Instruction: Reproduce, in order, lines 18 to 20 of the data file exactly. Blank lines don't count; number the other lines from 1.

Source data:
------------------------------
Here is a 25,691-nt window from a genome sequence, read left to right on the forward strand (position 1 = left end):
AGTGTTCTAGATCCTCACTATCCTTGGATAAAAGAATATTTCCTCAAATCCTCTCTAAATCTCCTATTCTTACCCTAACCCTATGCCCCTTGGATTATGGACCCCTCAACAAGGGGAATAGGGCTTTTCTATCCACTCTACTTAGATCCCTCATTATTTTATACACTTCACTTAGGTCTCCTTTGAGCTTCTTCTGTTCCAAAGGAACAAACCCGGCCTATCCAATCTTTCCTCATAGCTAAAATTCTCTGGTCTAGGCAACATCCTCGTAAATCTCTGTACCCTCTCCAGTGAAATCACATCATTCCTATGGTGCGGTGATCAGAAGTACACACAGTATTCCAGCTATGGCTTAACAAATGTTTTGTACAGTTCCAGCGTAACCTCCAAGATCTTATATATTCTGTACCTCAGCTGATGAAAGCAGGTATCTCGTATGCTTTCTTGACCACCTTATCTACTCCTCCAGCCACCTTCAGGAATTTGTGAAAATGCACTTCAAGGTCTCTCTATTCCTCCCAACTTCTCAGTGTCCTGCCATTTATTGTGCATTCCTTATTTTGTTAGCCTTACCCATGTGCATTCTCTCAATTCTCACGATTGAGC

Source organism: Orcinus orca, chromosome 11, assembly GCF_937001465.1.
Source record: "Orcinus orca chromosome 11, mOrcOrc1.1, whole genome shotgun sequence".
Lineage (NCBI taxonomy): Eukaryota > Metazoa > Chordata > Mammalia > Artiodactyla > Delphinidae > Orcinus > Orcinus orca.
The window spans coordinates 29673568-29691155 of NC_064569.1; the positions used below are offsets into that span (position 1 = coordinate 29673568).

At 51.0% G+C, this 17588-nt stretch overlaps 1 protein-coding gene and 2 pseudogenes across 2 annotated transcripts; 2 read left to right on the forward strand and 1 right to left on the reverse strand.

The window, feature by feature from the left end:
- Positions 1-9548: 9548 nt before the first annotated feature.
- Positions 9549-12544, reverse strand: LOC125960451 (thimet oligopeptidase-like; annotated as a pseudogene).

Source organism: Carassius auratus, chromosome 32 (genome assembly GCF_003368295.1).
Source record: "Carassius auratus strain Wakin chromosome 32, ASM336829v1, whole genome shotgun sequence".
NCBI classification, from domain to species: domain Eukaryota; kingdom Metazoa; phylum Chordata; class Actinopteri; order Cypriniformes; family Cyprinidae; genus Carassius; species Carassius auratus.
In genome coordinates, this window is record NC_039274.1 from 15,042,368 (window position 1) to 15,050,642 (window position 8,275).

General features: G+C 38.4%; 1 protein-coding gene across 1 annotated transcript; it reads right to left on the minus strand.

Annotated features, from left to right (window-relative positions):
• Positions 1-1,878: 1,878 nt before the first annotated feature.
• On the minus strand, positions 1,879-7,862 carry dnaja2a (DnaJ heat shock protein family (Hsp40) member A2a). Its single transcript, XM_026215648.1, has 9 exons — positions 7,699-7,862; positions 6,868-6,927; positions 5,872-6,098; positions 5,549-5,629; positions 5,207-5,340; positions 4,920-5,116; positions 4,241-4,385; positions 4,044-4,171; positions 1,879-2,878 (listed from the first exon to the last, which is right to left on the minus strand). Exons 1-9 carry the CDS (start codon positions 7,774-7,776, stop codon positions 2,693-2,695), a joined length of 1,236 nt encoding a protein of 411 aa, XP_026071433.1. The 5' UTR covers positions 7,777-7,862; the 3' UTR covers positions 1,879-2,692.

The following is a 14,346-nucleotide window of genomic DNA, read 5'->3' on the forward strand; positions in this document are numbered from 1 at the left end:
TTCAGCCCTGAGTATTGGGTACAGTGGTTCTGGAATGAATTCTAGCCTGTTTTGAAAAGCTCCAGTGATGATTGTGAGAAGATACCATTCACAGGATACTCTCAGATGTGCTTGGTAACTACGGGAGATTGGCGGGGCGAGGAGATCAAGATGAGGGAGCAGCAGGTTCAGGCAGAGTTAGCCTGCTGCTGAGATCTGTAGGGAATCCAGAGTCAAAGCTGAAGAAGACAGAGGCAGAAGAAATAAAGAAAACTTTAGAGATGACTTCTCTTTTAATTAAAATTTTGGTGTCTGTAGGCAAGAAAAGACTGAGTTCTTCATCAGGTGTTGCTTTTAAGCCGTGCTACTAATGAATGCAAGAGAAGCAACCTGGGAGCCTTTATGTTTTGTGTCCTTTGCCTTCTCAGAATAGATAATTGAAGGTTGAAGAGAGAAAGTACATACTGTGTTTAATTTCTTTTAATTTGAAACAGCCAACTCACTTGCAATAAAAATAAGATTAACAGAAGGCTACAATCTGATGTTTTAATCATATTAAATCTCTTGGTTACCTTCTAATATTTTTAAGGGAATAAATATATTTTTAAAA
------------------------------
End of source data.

• On the minus strand, positions 1,879-7,862 carry dnaja2a (DnaJ heat shock protein family (Hsp40) member A2a). Its single transcript, XM_026215648.1, has 9 exons — positions 7,699-7,862; positions 6,868-6,927; positions 5,872-6,098; positions 5,549-5,629; positions 5,207-5,340; positions 4,920-5,116; positions 4,241-4,385; positions 4,044-4,171; positions 1,879-2,878 (listed from the first exon to the last, which is right to left on the minus strand). Exons 1-9 carry the CDS (start codon positions 7,774-7,776, stop codon positions 2,693-2,695), a joined length of 1,236 nt encoding a protein of 411 aa, XP_026071433.1. The 5' UTR covers positions 7,777-7,862; the 3' UTR covers positions 1,879-2,692.

The following is a 14,346-nucleotide window of genomic DNA, read 5'->3' on the forward strand; positions in this document are numbered from 1 at the left end:
TTCAGCCCTGAGTATTGGGTACAGTGGTTCTGGAATGAATTCTAGCCTGTTTTGAAAAGCTCCAGTGATGATTGTGAGAAGATACCATTCACAGGATACTCTCAGATGTGCTTGGTAACTACGGGAGATTGGCGGGGCGAGGAGATCAAGATGAGGGAGCAGCAGGTTCAGGCAGAGTTAGCCTGCTGCTGAGATCTGTAGGGAATCCAGAGTCAAAGCTGAAGAAGACAGAGGCAGAAGAAATAAAGAAAACTTTAGAGATGACTTCTCTTTTAATTAAAATTTTGGTGTCTGTAGGCAAGAAAAGACTGAGTTCTTCATCAGGTGTTGCTTTTAAGCCGTGCTACTAATGAATGCAAGAGAAGCAACCTGGGAGCCTTTATGTTTTGTGTCCTTTGCCTTCTCAGAATAGATAATTGAAGGTTGAAGAGAGAAAGTACATACTGTGTTTAATTTCTTTTAATTTGAAACAGCCAACTCACTTGCAATAAAAATAAGATTAACAGAAGGCTACAATCTGATGTTTTAATCATATTAAATCTCTTGGTTACCTTCTAATATTTTTAAGGGAATAAATATATTTTTAAAA